Throwing Injuries in the Elbow
Each patient is unique and their recover will depend on the treatment method prescribed by the physician. If surgery iaThe elbow joint consists of the joining of three bones: one from the upper arm (humerus), and two from the forearm (ulna and radius). The collateral ligaments are strong bands of tissue that hold the bones together in proper alignment. The elbow is both a ball-and-socket joint as well as a hinge joint, allowing the elbow to bend (flexion) and straighten (extension) as well as enable the hand to rotate palm-up (supination) and palm-down (pronation).s deemed necessary for the tennis/golfer’s elbow, recovery will depend on the severity of the condition and the complexity of the procedure. The elbow will most likely be placed in a splint following surgery for a couple of weeks. Once the splint is removed, physical therapy to stretch and restore movement in the elbow will be recommended for a few months. The physician will provide instructions for when an individual can return to sport or the prior level of activity which usually takes up to six months after surgery.
When athletes throw at high speed repeatedly in sports such as baseball and football, the repetitive stress on the elbow can lead to a wide variety of overuse injuries. These injuries most often occur at the inside of the elbow as the force is typically concentrated over the inner elbow during throwing. The most common throwing injuries are:
Flexor Tendinitis – Inflammation caused by irritation to the flexor tendons at the point where they attach to the humerus on the inside of the elbow. This condition is aggravated when the individual is throwing, but severe tendinitis can cause pain to occur during rest and sleep as well.
Valgus Extension Overload (VEO) – When an individual throws, the olecranon and the humerus are twisted and pressed against each other. Over time this can result in VEO where the protective cartilage covering the olecranon is worn down and development of bone spurs occurs.
Ulnar Collateral Ligament (UCL) Injury – The most commonly injured ligament in throwers is the UCL where the injuries can range from minor inflammation to a complete tear of the ligament.
Ulnar Neuritis – In throwing individuals, the ulnar nerve is repeatedly stretched to the point of slipping out of position and causing a painful “snap,” which causes nerve irritation, also known as ulnar neuritis. This condition is often characterized by numbness and tingling in the ring and small fingers during, immediately after, or much after throwing activity.
Olecranon Stress Fracture – When muscles are fatigued and are no longer able to absorb shock, the pressure is transferred to the bone causing a small crack called a stress fracture. The olecranon is the most common site of stress fracture for individuals involved in throwing activities.
For the most part, these injuries result in mild to severe pain either during or immediately after throwing activities. This pain will often decrease the throwing speed and restrict their ability to throw with as much power – it can cause a breakdown in throwing mechanics. There might be associated numbness and tingling of the hand, forearm, or elbow.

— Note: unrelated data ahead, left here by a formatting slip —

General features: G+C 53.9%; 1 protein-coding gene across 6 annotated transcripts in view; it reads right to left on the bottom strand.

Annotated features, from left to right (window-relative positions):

The physician will take many factors into consideration prior to making a diagnosis. After taking a detailed history of the symptoms, the physician will examine the arm and the elbow for strength, stability, and range of motion. The physician will conduct a number of tests to recreate the stress and identify the location and severity of the associated pain. Based on the findings from the physical examination, the physician may order X-rays to look for any abnormalities, CT scans or MRI scans to identify the nature and severity of the damage to the bones as well as surrounding tendons and ligaments.
Prevention is the best form of treatment with proper conditioning, practice, and periods of rest between throwing activities. However, when prevention fails, treatment for throwing injuries always begins with non-operative approaches.
Rest – It is advised to decrease or completely stop the activity that makes the pain worse. A great way to stay active while allowing the symptoms to subside is to switch to low-impact activities.
Medication – Over-the-counter medication such as ibuprofen and naproxen usually help reduce pain and swelling. If these are deemed insufficient by your physician, they might prescribe stronger medication to relive pain and reduce inflammation.
Physical Therapy – Physical Therapists will often prescribe specific strengthening and range of motion exercises that promote healing and help recover as much mobility in the elbow joint as possible. It is crucial that these exercises be done accurately and routinely to optimize recovery of the elbow joint.
Surgery – When non-operative treatments have been exhausted and are insufficient to control the symptoms, and the individual desires to return to his or her prior level of activity, the physician may recommend an operative approach. The exact procedure will vary based on the extent of the injury; options must be discussed extensively with the physician to determine the appropriate operative treatment and procedure.
Each patient is unique and their recovery will depend on the treatment method prescribed by the physician. If non-operative treatment is effective, the individual may be able to return to throwing activities within six to nine weeks. If surgery is deemed necessary for the throwing injury, recovery will depend on the severity of the condition and the complexity of the procedure. In some cases it may take upwards of nine months to return to competitive throwing activities.
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